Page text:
Get the Most From Your Vaccines

It's especially important to keep up with vaccinations when you're older because certain infections and diseases hit seniors more heavily than they do on younger people.

The flu is one example. While normally influenza is not fatal, it does take a number of lives every year, and 90 percent of those it kills are 65 years old or older. Shingles, a painful inflammatory rash, commonly targets people 50 and older. The Centers for Disease Control recommends that everyone aged 60 and older get a shingles vaccine, unless they have certain health conditions or are receiving cancer treatment.

But even if you do get your vaccines, are you fully protected? Unfortunately, vaccines don't protect against disease as well in older people as they do in younger ones. This is because the cells in older immune systems don't work as effectively as they once did. New studies show that the flu vaccine is only about 30 percent to 50 percent as effective in older people as it is in younger adults. That doesn't mean you shouldn't get vaccines, however. Some protection is certainly better than none.

Here are a few more steps to take to ensure that you get the most out of your vaccines:

Stay relaxed. Stress takes a toll on the body in many ways, not the least of which is a lowered response to vaccines. The hardest-hitting stress is bereavement, which can reduce your response to the flu vaccine by 70 percent, according to one study. How to cope? Try grief counseling if you've lost someone important to you.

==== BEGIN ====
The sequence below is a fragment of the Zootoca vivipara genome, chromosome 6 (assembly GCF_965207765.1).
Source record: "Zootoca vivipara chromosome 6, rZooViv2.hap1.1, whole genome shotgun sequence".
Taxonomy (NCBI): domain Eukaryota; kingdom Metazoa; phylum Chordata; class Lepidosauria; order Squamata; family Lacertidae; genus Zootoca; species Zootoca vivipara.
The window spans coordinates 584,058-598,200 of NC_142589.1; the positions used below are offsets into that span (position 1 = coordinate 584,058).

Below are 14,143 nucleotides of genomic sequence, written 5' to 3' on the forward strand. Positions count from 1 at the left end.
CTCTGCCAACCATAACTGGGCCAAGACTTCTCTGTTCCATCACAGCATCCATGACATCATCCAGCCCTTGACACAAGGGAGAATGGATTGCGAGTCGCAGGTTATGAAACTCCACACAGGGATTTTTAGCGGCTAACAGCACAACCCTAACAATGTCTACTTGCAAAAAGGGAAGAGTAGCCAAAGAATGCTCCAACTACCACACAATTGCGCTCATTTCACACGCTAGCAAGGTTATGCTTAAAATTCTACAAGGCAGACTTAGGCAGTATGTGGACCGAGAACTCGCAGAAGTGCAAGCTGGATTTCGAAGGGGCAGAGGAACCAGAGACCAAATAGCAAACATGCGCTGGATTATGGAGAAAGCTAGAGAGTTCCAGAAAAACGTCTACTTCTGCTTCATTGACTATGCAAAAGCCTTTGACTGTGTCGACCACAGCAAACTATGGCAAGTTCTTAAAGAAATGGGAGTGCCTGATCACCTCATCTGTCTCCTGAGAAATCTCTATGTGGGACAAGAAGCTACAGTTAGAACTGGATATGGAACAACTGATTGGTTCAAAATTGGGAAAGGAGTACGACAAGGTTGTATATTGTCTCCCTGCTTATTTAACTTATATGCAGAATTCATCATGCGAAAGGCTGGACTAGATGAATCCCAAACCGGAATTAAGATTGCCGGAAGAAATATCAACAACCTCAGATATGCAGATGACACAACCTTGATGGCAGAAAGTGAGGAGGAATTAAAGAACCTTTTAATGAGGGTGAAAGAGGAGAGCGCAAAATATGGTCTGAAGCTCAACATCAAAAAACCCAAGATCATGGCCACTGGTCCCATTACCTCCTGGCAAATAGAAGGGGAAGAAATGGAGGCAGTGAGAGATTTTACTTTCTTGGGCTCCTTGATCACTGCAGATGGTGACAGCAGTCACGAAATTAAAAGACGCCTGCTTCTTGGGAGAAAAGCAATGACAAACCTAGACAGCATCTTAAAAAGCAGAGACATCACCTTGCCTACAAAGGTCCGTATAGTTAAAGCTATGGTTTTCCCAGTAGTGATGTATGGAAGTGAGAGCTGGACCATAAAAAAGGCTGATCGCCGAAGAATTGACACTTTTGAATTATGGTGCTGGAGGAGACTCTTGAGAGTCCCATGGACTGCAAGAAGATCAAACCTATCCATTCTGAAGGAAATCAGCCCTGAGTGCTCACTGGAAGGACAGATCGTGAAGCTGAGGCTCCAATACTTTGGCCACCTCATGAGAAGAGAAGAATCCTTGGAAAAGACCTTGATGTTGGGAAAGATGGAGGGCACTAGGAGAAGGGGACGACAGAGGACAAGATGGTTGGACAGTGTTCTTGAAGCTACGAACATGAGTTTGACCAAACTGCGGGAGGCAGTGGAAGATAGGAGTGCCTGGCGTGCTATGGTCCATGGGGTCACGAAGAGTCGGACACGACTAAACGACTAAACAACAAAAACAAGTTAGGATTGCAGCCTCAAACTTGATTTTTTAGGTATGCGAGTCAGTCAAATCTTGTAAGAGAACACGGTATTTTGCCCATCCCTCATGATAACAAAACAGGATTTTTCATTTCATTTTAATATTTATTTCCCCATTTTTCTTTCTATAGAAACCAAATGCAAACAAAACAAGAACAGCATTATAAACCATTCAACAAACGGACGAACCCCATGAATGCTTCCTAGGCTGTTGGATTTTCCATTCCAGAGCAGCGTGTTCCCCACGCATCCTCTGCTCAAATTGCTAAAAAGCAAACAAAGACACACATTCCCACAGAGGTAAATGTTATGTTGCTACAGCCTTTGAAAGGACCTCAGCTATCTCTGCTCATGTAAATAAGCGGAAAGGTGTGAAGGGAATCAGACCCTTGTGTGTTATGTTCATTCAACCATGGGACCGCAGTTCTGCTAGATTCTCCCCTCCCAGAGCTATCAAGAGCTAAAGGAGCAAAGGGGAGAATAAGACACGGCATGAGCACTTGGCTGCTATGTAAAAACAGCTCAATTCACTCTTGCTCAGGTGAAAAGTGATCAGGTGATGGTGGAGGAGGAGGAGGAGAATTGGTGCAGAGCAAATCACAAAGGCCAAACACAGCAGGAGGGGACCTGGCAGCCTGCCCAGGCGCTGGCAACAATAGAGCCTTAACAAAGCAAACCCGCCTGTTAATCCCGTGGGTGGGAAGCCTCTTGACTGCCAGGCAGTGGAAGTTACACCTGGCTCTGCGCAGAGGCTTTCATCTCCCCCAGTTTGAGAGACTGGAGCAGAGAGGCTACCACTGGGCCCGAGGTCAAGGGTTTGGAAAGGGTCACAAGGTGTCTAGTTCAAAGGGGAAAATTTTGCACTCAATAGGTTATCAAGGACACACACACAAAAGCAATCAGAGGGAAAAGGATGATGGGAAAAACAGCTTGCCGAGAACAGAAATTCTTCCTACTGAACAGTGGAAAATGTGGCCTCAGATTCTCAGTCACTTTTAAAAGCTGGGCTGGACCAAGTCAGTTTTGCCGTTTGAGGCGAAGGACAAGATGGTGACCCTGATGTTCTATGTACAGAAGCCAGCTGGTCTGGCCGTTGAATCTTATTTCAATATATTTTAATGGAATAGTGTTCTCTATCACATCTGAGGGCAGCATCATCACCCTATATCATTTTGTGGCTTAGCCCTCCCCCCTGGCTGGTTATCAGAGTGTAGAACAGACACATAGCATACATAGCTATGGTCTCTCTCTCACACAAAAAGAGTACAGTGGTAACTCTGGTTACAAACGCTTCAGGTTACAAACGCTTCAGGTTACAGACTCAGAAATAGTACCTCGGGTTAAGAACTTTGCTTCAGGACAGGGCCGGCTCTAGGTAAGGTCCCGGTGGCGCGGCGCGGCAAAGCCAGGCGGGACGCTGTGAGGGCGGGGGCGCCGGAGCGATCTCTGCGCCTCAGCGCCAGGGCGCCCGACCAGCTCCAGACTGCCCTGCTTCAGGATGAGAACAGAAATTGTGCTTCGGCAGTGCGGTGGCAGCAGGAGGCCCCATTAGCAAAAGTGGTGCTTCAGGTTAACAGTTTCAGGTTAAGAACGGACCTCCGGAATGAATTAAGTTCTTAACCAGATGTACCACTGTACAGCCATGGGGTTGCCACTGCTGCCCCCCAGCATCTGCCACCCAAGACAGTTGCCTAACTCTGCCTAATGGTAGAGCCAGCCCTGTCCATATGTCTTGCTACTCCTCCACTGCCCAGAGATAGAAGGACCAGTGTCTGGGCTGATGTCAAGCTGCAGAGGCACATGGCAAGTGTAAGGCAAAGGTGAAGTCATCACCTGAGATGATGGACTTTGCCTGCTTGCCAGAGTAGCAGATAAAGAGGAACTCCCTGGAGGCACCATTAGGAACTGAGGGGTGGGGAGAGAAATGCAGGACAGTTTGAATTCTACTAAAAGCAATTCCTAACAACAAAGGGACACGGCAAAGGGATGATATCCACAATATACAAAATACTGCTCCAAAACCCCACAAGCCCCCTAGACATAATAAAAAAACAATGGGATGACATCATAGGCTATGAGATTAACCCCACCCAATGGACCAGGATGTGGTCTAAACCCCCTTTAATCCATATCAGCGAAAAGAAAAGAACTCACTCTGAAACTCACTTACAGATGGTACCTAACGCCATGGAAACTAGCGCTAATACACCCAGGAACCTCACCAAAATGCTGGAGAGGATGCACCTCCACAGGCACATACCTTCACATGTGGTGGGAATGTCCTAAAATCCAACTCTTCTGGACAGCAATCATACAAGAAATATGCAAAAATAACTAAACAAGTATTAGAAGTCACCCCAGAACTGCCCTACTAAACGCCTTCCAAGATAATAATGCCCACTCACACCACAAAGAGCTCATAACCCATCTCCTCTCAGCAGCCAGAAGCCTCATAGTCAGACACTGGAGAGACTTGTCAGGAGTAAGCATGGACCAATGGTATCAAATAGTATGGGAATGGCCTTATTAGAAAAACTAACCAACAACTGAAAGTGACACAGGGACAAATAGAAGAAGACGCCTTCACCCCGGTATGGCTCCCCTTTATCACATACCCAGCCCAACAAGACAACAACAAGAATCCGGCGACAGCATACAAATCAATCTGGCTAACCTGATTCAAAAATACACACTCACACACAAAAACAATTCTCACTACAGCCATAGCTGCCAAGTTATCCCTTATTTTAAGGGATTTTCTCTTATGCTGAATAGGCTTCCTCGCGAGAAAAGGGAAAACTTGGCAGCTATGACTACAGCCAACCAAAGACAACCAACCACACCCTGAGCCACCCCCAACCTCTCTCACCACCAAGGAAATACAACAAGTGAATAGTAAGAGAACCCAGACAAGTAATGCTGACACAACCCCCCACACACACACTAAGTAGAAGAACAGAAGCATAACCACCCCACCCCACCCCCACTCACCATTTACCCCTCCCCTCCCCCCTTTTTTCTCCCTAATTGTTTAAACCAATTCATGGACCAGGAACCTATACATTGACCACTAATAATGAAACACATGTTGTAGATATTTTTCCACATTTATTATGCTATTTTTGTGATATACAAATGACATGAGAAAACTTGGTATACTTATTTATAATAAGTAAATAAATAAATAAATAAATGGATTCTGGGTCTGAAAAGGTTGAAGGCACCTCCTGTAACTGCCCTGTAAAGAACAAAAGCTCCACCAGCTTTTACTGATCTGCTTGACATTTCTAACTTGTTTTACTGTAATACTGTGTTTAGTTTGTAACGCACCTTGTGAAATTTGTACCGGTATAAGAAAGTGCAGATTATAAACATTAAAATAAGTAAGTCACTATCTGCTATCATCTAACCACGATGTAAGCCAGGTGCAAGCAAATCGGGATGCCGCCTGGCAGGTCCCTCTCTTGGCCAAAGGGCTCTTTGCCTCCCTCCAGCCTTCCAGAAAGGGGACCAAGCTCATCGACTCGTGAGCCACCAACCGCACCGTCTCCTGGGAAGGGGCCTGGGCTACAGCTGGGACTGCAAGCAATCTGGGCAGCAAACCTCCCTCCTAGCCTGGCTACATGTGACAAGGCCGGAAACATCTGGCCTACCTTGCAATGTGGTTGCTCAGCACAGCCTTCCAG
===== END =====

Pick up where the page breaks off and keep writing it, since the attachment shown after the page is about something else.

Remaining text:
Keep moving. Exercise keeps your immune system chugging along so it's in prime condition to fight off those pesky winter infections. Your ideal workout plan? At least 20 minutes of sweat-producing activity three times a week (or more if you have it in you). If you aren't up for that much exercise, try the ancient art of tai chi. One study found that  seniors who got the flu shot showed that those who also practiced tai chi, which marries meditation and slow movement, for 20 weeks had a greater immune response than those who got the flu shot but didn't do tai chi.

Eat well. It's as important as ever to have an abundance of antioxidants in your diet. Fruits and vegetables should be a mainstay. Your favorite summer fruits are gone? No worries. Take advantage of fall's bounty-apples, pears, sweet potatoes, pumpkins, and other root vegetables are what you should put on your plate now.

Get vaccinated early. If you're a man, try to get the vaccine in the morning. A study showed that men who were vaccinated before 11:00 a.m. produced twice as many flu antibodies as those who waited until the afternoon to get the shot. For women, the time of day didn't seem to matter.




Arthritis Foundation

Centers for Disease Control